Josh was a spokesman for Chessmaster, the largest computer chess program in the world.
Bobby Fischer was interviewed on a radio show in the Philippines, and had the Searching for Bobby Fischer DVD in front of him, watching or had just watched it. Fischer denounced the movie, claiming that it was part of a “Jewish conspiracy” to use his name and make money off him at the same time.
In February 2003, Hikaru Nakamura (born Dec 9, 1987) broke Bobby Fischer's 1958 record of the youngest American grandmaster ever. He became a GM at the age of 15 years and 58 days. Fischer (born March 9, 1943) became a grandmaster at 15 years, 185 days. Fischer earned his Grandmaster title at the Portoroz Intersonal in September 1958.
Josh Waitzkin is the only person to have won the National Primary, Elementary, Junior High School, High School, U.S. Cadet, and U.S. Junior Closed chess championships in his career.
Trivia Questions about the movie
01. What game is first shown in the movie?
02. What did Fishburne want to trade with Josh when they first met?
03. What did the Russian player in the park advertise for $5.
04. Who was the first person that Josh played chess with?
05. What did Josh want to do when he grew up?
06. What game did Josh compare chess with when he was talking on the phone?
07. What was the city chess club name that Josh joined?
08. What was the title of the Life magazine with Fischer on the cover?
09. How much did Bruce Pandolfini charge for a lecture?
10. How much did Bruce charge for chess lessons?
11. What did Josh offer the player he first played chess with in the club?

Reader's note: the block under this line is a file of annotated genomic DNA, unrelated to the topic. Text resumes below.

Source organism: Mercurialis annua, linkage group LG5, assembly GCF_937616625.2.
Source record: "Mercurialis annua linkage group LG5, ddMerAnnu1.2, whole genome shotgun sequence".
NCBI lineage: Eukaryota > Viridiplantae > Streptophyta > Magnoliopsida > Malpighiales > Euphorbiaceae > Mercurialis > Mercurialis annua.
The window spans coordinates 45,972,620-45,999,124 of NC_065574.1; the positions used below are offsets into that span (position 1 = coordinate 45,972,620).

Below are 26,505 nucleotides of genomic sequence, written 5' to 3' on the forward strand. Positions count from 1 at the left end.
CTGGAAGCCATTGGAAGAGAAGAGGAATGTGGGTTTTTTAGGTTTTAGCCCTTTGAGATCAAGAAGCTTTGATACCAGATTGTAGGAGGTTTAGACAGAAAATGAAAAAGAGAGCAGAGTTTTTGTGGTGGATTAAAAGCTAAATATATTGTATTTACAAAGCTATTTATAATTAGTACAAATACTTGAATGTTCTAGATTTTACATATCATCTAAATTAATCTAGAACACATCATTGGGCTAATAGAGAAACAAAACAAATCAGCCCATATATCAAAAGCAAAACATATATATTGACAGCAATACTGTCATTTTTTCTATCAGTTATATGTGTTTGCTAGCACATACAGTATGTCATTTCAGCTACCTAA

12. Where was the prestigious chess tournament held that Fred first visited?
13. How much did Asa Hofmann earn at chess in a year?
14. What was Bruce's final answer to Clue?
15. What was Josh's baseball team called?
16. What did Fred think his son's first rating was?
17. What was Morgan's rating in his first tournament with Josh?
18. What school did Morgan attend?
19. Where was the State primary championship held?
20. Where was the National primary championship held?
21. What did Josh's school teacher compare this "chess thing" with?
22. What was Poe's and Josh's favorite line to say when they had a good move?
23. What age did Jonathan Poe learn chess?
24. What was Josh's nickname used by Bruce and his father?
25. How many moves did it take for Josh to lose in the NY Elementary finals?
26. What opening did Josh use against Vinnie when he returned to the park?
27. What grandmaster was Morgan's father trying to show a game of to his son?
28. What was Josh's secret that he told to Morgan in the end?
02. baseball for the Lewis chess piece (a knight).
03. For $5 a photo or a game with the man who beat Tal in 1953 (true).
04. The Russian chess player in the park advertising a game for $5.
05. Play 2nd base for the New York Yankees.
07. Metropolitan Chess Club (Manhattan Chess Club)
08. The Deadly Gamesman.
10. $60 an hour.
11. Gummy Bears.
12. House of Backgammon (Bar Point).
13. $2,000 a year.
14. Mr Green in the Conservatory with a candlestick (answer was a wrench)
15. The Falcons, who defeated the Eagles.
16. 15 (interpreted as 1500) from reading the Emergency Dial number.
17. Morgan had not broken 1000 yet, making him higher rated than Josh (who
was unrated at the time and ranked 80th).
19. Syracuse, New York.
20. Chicago (in reality it was Charlotte; in the film, filmed in Toronto).
22. Trick or Treat.
23. Age 4.
25. Lost in 7 moves.
26. Ruy Lopez, Schliemann Attack (1.e4 e5 2.Nf3 Nc6 3.Bb5 f5)
28. That Morgan was a much stronger player than Josh was at his age.
The script of the movie is located here: